Can living in high altitude affect pregnancy?

Colleen Julian, PhD

With our eternally blue skies and majestic mountain ranges, it should come as no surprise to those of us living in Colorado that Katherine Lee Bates penned the words that ultimately became “America the Beautiful” atop Pikes Peak overlooking Colorado Springs. In addition to its natural beauty, Colorado boasts the highest average altitude of any state, with approximately 250,000 people living above 8200 feet.

At high altitudes, the barometric pressure declines and, along with it, the level of oxygen in the air we breathe falls. For this reason, the high altitude of Colorado poses unique health challenges and provides a “natural laboratory” for us to learn more about how the human body responds and adapts to oxygen deprivation (or hypoxia). Given that hypoxia is a central component of several diseases including cardiopulmonary disease, stroke and cancer, improved understanding of the mechanisms by which we adapt to high altitude has important implications for biomedical research.

In the Julian Lab, we study how hypoxia affects pregnancy outcome. One of the greatest physiologic challenges of pregnancy is to maintain an adequate supply of oxygen to the developing fetus. This challenge is magnified at high altitude. At altitudes above 8000 feet, for example, babies weigh less and pregnant women are more likely to develop preeclampsia, a hypertensive disorder of pregnancy. In fact, the incidence of low birth weight in Colorado is consistently greater than the United States average, despite premature-delivery rates being well below the national mean.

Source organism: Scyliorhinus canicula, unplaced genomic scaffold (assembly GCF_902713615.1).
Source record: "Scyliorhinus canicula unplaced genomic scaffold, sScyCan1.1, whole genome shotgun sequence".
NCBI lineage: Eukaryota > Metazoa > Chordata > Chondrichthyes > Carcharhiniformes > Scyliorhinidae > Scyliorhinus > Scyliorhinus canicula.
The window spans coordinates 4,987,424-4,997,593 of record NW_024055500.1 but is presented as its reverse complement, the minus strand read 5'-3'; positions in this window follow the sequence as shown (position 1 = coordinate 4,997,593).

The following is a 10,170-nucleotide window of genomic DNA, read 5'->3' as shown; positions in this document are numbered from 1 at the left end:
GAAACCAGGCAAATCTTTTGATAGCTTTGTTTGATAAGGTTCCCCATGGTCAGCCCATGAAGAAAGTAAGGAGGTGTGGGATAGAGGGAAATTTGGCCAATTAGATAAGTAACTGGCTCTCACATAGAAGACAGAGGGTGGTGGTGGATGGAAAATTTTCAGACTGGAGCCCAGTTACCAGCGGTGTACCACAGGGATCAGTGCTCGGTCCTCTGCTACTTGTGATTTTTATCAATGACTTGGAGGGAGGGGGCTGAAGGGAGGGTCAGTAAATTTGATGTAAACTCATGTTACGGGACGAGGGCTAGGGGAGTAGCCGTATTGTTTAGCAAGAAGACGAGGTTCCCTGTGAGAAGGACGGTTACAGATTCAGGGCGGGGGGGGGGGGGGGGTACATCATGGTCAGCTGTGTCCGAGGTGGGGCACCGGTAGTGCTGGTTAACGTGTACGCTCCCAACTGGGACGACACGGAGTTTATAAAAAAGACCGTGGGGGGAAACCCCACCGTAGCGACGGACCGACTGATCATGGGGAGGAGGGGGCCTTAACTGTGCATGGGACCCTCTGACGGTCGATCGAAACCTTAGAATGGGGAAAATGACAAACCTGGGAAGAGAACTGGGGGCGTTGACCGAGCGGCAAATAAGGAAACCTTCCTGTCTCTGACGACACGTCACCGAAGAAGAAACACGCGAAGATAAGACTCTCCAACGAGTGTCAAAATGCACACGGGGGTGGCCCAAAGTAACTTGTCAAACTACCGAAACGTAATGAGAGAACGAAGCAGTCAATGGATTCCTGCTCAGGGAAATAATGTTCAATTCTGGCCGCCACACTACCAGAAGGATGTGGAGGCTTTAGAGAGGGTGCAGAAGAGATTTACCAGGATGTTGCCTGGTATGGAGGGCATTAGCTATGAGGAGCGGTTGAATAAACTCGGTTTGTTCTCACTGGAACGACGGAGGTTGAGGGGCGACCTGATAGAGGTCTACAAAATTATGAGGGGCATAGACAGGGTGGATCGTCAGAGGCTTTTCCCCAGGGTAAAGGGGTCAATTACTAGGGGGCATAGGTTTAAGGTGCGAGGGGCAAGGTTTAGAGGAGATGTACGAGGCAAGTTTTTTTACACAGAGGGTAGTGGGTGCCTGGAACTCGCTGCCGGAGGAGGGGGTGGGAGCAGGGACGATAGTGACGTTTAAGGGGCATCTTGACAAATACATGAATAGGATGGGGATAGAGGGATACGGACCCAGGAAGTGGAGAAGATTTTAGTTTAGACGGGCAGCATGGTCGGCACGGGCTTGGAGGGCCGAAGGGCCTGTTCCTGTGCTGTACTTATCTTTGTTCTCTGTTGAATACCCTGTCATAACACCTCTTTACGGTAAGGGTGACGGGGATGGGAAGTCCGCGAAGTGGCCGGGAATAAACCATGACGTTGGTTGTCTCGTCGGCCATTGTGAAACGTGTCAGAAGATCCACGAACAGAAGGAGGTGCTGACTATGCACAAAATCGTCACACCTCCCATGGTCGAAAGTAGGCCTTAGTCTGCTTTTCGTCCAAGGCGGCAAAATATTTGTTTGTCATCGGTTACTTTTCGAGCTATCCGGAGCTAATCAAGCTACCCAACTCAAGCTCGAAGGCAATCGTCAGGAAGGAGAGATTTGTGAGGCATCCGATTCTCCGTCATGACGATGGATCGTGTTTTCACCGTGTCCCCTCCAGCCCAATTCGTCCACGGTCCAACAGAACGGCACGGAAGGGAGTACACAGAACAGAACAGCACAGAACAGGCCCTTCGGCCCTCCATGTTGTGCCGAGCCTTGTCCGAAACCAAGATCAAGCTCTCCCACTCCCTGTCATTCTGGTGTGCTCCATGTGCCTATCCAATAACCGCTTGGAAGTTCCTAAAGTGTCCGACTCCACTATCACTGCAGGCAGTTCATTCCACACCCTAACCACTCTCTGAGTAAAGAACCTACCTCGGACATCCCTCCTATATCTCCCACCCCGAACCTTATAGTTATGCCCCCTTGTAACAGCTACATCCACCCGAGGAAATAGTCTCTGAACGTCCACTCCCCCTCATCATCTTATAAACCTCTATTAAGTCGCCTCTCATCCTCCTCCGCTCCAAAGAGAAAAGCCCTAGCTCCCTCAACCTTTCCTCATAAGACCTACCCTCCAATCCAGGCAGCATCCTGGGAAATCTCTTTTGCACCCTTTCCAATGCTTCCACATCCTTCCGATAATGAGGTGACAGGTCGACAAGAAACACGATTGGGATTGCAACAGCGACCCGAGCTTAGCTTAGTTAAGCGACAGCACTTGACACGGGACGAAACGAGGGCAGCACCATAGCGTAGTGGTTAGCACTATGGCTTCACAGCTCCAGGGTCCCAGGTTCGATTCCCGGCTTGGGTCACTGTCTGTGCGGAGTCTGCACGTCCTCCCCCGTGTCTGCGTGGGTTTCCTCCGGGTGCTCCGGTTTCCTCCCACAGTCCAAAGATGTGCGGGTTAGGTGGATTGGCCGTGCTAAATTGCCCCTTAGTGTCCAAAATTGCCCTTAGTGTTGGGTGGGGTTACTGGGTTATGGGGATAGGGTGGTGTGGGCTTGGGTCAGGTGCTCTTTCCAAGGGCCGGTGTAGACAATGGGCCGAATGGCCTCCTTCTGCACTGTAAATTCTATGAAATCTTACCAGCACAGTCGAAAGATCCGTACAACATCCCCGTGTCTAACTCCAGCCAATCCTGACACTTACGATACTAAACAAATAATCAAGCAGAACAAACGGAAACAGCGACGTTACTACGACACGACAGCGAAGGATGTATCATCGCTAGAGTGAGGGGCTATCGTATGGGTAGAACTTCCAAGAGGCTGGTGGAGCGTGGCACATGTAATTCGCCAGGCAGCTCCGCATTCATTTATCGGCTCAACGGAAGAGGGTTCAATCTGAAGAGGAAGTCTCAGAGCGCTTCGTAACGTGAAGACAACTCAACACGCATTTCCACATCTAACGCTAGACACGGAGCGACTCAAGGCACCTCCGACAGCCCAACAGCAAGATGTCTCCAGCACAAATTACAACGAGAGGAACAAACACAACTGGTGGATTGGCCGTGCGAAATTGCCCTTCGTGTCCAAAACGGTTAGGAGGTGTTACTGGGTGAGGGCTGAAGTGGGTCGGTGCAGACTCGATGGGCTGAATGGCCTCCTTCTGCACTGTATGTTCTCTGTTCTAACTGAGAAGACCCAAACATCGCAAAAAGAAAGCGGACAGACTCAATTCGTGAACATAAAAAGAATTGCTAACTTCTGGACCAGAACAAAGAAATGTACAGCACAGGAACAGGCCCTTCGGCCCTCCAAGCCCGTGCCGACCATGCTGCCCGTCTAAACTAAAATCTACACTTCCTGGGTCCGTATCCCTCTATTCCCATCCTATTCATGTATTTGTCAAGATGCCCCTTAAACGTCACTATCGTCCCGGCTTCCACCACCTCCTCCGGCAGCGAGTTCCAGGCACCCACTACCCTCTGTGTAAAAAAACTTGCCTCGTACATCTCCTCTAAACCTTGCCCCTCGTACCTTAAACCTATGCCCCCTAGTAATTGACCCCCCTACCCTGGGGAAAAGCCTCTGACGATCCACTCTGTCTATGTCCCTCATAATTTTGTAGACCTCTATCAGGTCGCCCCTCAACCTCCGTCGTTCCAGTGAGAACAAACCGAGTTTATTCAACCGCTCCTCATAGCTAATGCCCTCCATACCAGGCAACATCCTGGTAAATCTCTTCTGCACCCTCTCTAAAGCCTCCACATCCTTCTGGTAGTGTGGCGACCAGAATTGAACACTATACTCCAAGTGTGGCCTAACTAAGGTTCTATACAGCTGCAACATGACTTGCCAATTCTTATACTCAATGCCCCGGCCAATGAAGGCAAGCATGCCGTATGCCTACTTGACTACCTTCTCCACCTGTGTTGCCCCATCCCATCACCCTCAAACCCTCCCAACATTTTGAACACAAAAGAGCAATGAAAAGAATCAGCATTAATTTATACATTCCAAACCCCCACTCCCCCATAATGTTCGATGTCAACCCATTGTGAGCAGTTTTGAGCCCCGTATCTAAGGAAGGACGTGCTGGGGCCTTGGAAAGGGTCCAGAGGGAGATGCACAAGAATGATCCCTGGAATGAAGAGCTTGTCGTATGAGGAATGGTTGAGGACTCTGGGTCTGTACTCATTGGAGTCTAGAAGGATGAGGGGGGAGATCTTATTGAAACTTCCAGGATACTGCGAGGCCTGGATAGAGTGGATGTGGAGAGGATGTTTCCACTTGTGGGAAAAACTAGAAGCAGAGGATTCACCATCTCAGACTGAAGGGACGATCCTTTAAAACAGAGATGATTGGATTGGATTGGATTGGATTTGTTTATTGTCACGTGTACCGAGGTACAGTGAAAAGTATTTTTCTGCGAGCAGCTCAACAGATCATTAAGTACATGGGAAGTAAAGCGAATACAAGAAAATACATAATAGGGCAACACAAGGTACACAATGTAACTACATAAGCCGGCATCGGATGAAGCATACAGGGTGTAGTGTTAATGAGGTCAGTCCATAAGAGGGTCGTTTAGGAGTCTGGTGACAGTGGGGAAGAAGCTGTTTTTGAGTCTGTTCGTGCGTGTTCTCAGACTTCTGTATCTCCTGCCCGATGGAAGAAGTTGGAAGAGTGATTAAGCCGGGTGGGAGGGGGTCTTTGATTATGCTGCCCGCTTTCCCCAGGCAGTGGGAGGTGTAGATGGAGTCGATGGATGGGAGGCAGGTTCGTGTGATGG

Ultimately, our long-term goal is to integrate measures of maternal and fetal vascular function that are obtained during normal clinical visits with genomic data available through the Biobank to identify novel therapeutic targets to reduce the burden of hypoxia-associated disorders of pregnancy, including preeclampsia and fetal growth restriction.

Dr. Julian is an Assistant Professor at the University of Colorado, Department of Medicine studying the molecular and physiologic regulation of fetal growth.